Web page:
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dc.contributor.authorHigham, Claire E
dc.contributor.authorFaithfull, S
dc.date.accessioned2015-09-17T11:10:00Zen
dc.date.available2015-09-17T11:10:00Zen
dc.date.issued2015-08-11en
dc.identifier.citationBone health and pelvic radiotherapy. 2015: Clin Oncolen
dc.identifier.issn1433-2981en
dc.identifier.pmid26276560en
dc.identifier.doi10.1016/j.clon.2015.07.006en
dc.identifier.urihttp://hdl.handle.net/10541/577413en
dc.description.abstractSurvivors who have received pelvic radiotherapy make up many of the long-term cancer population, with therapies for gynaecological, bowel, bladder and prostate malignancies. Individuals who receive radiotherapy to the pelvis as part of their cancer treatment are at risk of insufficiency fractures. Symptoms of insufficiency fractures include pelvic and back pain and immobility, which can affect substantially quality of life. This constellation of symptoms can occur within 2 months of radiotherapy up to 63 months post-treatment, with a median incidence of 6-20 months. As a condition it is under reported and evidence is poor as to the contributing risk factors, causation and best management to improve the patient's bone health and mobility. As radiotherapy advances, chronic symptoms, such as insufficiency fractures, as a consequence of treatment need to be better understood and reviewed. This overview explores the current evidence for the effect of radiotherapy on bone health and insufficiency fractures and identifies what we know and where gaps in our knowledge lie. The overview concludes with the need to take seriously complaints of pelvic pain from patients after pelvic radiotherapy and to investigate and manage these symptoms more effectively. There is a clear need for definitive research in this field to provide the evidence-based guidance much needed in practice.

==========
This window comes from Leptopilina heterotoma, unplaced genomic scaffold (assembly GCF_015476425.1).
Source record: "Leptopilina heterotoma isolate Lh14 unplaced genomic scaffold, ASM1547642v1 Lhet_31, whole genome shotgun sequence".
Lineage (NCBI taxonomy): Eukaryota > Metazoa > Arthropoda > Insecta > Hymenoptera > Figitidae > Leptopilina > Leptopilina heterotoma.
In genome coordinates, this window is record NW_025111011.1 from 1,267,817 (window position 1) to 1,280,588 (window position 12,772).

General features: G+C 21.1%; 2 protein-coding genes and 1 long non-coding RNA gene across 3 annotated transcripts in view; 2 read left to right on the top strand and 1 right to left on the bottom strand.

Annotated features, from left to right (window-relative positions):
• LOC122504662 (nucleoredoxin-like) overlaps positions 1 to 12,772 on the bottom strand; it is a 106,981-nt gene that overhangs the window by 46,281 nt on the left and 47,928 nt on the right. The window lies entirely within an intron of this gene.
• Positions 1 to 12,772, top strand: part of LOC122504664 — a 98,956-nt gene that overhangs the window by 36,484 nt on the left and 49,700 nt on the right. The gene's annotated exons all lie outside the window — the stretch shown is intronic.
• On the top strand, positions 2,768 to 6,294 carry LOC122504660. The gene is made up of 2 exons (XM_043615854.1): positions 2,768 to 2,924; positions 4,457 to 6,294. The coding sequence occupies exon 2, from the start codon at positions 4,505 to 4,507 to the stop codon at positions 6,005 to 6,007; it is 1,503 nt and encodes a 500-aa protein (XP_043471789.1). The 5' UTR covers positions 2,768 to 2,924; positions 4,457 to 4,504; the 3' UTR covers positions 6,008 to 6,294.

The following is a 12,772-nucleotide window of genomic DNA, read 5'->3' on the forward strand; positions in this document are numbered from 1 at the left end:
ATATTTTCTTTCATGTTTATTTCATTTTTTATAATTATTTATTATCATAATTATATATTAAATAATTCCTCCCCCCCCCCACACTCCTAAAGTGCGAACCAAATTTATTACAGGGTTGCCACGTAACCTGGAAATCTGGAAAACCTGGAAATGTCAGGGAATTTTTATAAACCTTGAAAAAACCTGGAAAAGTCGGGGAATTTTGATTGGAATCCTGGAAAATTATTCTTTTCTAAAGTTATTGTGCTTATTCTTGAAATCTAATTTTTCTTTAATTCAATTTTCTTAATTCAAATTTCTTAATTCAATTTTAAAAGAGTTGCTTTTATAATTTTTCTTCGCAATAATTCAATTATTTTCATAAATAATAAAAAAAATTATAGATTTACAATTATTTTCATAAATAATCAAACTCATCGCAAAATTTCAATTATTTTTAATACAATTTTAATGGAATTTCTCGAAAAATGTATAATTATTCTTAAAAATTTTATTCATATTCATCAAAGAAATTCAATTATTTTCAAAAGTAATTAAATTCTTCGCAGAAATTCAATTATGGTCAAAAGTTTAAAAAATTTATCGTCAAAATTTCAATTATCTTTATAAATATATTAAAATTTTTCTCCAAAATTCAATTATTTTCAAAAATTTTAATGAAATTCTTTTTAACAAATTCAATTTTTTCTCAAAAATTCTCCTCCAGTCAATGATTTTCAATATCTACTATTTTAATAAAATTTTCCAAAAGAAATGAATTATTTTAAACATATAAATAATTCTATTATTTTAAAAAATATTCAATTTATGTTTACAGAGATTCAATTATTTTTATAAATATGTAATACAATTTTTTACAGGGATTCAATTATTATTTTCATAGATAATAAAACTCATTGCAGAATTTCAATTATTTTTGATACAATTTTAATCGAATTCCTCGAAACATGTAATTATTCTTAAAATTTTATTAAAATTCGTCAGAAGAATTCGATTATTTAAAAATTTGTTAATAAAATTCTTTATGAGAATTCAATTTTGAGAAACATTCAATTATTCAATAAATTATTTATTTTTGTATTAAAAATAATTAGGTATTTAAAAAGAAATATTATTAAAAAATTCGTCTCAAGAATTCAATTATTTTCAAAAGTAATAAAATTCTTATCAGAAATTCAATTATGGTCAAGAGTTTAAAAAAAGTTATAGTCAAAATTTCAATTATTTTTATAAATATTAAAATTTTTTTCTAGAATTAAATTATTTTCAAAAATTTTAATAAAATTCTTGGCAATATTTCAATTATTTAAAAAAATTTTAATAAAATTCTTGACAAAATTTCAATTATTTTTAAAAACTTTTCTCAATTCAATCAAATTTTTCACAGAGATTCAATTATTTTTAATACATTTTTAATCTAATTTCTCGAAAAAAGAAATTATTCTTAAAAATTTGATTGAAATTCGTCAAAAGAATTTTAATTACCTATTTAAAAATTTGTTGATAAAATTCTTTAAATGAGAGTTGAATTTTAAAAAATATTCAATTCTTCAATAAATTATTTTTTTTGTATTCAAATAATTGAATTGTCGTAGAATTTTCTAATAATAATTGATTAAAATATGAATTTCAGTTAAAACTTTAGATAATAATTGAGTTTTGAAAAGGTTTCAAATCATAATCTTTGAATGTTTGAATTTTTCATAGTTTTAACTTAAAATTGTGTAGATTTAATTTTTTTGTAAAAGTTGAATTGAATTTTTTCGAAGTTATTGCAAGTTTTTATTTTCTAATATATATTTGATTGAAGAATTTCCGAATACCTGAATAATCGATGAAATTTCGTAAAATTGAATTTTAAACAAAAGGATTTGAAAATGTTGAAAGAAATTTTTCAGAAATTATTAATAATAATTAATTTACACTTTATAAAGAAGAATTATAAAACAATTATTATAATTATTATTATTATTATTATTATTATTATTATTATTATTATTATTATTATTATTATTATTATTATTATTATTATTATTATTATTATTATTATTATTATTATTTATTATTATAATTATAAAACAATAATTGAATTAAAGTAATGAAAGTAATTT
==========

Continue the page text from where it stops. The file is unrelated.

dc.languageENGen
dc.language.isoenen
dc.rightsArchived with thanks to Clinical oncology (Royal College of Radiologists (Great Britain))en
dc.titleBone health and pelvic radiotherapy.en
dc.typeArticleen
dc.contributor.departmentDepartment of Endocrinology, The Christie Hospital NHS Foundation Trust, Manchester, UKen
dc.identifier.journalClinical Oncologyen
html.description.abstractSurvivors who have received pelvic radiotherapy make up many of the long-term cancer population, with therapies for gynaecological, bowel, bladder and prostate malignancies. Individuals who receive radiotherapy to the pelvis as part of their cancer treatment are at risk of insufficiency fractures. Symptoms of insufficiency fractures include pelvic and back pain and immobility, which can affect substantially quality of life. This constellation of symptoms can occur within 2 months of radiotherapy up to 63 months post-treatment, with a median incidence of 6-20 months. As a condition it is under reported and evidence is poor as to the contributing risk factors, causation and best management to improve the patient's bone health and mobility. As radiotherapy advances, chronic symptoms, such as insufficiency fractures, as a consequence of treatment need to be better understood and reviewed. This overview explores the current evidence for the effect of radiotherapy on bone health and insufficiency fractures and identifies what we know and where gaps in our knowledge lie. The overview concludes with the need to take seriously complaints of pelvic pain from patients after pelvic radiotherapy and to investigate and manage these symptoms more effectively. There is a clear need for definitive research in this field to provide the evidence-based guidance much needed in practice.


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